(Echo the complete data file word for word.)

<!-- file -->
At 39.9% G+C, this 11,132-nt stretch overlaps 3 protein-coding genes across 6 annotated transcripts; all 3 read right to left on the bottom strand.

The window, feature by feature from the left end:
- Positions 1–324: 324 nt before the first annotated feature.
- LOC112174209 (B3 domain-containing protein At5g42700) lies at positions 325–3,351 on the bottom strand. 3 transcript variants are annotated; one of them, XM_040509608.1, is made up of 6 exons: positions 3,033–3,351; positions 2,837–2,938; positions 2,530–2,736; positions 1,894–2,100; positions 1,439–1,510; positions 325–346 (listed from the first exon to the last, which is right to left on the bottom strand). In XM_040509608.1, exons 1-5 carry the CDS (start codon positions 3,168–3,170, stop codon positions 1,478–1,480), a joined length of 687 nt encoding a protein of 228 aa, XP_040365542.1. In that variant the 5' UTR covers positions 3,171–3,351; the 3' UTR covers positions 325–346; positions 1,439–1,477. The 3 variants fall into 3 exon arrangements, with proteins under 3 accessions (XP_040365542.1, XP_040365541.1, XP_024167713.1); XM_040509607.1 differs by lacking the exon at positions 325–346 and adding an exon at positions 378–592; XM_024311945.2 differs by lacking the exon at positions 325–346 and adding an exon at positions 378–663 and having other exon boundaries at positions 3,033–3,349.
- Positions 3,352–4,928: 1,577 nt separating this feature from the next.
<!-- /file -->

At 39.9% G+C, this 11,132-nt stretch overlaps 3 protein-coding genes across 6 annotated transcripts; all 3 read right to left on the bottom strand.

The window, feature by feature from the left end:
- Positions 1–324: 324 nt before the first annotated feature.
- LOC112174209 (B3 domain-containing protein At5g42700) lies at positions 325–3,351 on the bottom strand. 3 transcript variants are annotated; one of them, XM_040509608.1, is made up of 6 exons: positions 3,033–3,351; positions 2,837–2,938; positions 2,530–2,736; positions 1,894–2,100; positions 1,439–1,510; positions 325–346 (listed from the first exon to the last, which is right to left on the bottom strand). In XM_040509608.1, exons 1-5 carry the CDS (start codon positions 3,168–3,170, stop codon positions 1,478–1,480), a joined length of 687 nt encoding a protein of 228 aa, XP_040365542.1. In that variant the 5' UTR covers positions 3,171–3,351; the 3' UTR covers positions 325–346; positions 1,439–1,477. The 3 variants fall into 3 exon arrangements, with proteins under 3 accessions (XP_040365542.1, XP_040365541.1, XP_024167713.1); XM_040509607.1 differs by lacking the exon at positions 325–346 and adding an exon at positions 378–592; XM_024311945.2 differs by lacking the exon at positions 325–346 and adding an exon at positions 378–663 and having other exon boundaries at positions 3,033–3,349.
- Positions 3,352–4,928: 1,577 nt separating this feature from the next.